The World Health Organization is Calling for Major International Cannabis Reform

Photo: Светлана Зайцева (Getty Images)

More and more, cannabis is being accepted as a regular part of society. Around the world, the plant is used for more than just getting high, providing an alternative to pain pills and other medications. Now the World Health Organization is recognizing all the benefits and taking a pro-plant stand.

The WHO is making a call for marijuana and its components to be reclassified under international treaties. This will remove the plant and cannabis resin from Schedule IV, which was signed officially in a drug convention way back in 1961.

Looking out for those in need: Cannabis Company Offered Free Weed To Federal Workers During Shutdown

Schedule IV is a category of drugs, substances, or chemicals that are defined as ones with low potential for abuse and low risk of dependence, according to the DEA website. Drugs like Xanax, Ambien, and Tramadol are in that category — weed probably doesn’t belong there.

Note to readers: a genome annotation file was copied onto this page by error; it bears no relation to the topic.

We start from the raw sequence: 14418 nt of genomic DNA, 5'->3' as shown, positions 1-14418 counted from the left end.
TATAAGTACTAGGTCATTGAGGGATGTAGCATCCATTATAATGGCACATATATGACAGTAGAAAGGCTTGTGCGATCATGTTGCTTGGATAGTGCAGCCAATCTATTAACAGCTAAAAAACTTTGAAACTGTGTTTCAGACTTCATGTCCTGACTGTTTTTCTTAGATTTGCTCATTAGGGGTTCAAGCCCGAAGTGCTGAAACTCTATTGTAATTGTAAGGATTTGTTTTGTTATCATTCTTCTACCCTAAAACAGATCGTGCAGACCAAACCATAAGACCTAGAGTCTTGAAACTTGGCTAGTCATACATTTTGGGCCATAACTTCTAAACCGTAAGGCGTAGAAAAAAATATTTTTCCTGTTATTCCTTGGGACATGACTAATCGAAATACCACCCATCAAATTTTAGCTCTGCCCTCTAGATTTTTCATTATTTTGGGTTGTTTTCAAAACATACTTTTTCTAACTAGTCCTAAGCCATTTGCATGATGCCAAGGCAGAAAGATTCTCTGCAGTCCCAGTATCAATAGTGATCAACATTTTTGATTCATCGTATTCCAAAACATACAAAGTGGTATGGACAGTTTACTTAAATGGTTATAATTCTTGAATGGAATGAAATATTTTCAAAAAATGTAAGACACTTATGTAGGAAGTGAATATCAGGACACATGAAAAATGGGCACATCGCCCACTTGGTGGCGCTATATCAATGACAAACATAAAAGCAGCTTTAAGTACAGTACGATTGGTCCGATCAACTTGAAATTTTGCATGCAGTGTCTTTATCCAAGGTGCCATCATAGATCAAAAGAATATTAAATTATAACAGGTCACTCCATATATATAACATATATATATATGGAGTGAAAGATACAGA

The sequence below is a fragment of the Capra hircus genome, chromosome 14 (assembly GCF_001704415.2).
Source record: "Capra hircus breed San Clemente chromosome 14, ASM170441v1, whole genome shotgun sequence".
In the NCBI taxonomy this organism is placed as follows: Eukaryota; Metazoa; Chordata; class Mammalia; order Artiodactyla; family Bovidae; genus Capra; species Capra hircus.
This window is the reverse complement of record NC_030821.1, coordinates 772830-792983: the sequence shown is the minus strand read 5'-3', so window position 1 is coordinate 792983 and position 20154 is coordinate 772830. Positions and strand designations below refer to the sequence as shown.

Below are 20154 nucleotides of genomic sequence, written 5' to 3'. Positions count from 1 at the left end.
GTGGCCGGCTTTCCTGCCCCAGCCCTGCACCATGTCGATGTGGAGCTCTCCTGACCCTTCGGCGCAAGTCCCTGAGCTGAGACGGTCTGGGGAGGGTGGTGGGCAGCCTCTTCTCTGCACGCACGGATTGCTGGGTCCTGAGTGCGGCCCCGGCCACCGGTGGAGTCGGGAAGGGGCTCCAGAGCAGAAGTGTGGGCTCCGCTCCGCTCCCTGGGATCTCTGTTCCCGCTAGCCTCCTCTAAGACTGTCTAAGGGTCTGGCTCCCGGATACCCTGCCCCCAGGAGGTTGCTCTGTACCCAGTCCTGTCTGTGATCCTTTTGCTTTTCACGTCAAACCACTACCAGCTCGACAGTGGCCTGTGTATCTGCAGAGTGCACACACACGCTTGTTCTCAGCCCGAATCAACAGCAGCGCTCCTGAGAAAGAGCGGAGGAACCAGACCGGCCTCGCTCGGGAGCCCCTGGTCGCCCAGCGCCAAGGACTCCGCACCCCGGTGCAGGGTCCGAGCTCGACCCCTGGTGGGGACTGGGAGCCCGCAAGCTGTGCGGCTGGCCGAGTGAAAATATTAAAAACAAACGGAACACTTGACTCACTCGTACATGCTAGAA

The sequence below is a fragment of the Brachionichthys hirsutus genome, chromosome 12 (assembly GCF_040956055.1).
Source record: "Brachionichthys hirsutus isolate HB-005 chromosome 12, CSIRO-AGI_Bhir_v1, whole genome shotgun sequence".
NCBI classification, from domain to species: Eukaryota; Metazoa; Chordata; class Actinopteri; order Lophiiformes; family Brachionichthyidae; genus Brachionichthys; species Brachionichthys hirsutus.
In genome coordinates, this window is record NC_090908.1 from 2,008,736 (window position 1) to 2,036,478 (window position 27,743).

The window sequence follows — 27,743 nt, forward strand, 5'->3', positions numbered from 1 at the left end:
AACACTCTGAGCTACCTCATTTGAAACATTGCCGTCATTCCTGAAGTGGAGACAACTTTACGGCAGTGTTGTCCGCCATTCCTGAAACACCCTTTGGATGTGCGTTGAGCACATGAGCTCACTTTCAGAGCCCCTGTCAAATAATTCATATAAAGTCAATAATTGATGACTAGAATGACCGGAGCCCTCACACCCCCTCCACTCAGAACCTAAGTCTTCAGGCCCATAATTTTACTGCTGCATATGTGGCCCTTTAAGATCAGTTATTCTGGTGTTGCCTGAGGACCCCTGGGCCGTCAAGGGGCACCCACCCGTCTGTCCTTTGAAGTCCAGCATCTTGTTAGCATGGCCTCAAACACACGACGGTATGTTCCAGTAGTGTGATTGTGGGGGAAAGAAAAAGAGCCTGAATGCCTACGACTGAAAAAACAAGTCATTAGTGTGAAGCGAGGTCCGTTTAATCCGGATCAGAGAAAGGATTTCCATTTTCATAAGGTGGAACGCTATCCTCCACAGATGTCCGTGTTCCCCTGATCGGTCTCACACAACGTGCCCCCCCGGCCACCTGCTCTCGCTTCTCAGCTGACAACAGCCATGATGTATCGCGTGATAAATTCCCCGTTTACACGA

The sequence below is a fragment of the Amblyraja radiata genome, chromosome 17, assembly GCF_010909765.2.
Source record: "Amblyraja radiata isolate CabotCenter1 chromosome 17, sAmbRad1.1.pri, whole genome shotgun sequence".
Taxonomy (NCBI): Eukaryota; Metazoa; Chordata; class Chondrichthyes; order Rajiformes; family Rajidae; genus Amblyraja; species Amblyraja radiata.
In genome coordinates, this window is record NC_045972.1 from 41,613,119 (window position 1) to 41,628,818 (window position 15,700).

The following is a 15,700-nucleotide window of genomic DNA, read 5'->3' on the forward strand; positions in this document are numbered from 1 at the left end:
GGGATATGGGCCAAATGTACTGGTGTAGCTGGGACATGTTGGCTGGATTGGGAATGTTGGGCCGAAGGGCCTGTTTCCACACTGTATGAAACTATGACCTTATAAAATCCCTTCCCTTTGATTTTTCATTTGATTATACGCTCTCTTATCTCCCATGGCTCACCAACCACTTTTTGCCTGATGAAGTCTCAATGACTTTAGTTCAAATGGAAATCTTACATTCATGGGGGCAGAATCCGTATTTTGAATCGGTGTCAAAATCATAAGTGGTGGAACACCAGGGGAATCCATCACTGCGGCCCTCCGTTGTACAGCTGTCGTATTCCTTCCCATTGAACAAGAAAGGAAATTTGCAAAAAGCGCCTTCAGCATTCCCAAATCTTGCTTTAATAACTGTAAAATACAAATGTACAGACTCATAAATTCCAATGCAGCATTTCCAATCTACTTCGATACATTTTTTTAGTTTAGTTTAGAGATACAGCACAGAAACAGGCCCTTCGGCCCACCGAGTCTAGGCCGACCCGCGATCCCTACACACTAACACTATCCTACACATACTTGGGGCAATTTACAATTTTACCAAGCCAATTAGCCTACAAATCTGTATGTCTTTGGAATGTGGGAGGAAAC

The WHO is also calling for delta-9-tetrahydrocannabinol, or THC, to be removed from a 1970 treaty. As reform like this becomes more popular, it seems it’s only a matter of time before cannabis is more universally accepted than demonized by people who call it something lame like “the devil’s lettuce.”

Let’s throw a few back: New THC-Infused Beer Coming to Weed Dispensaries in Maryland

The United States has made long strides in cannabis reform with several states legalizing casual use in recent years. Some countries, like Russia, refuse to get with the program. Maybe if they took a toke of some they’d realize it’s not so bad and we’d all just hang out and be cool with each other.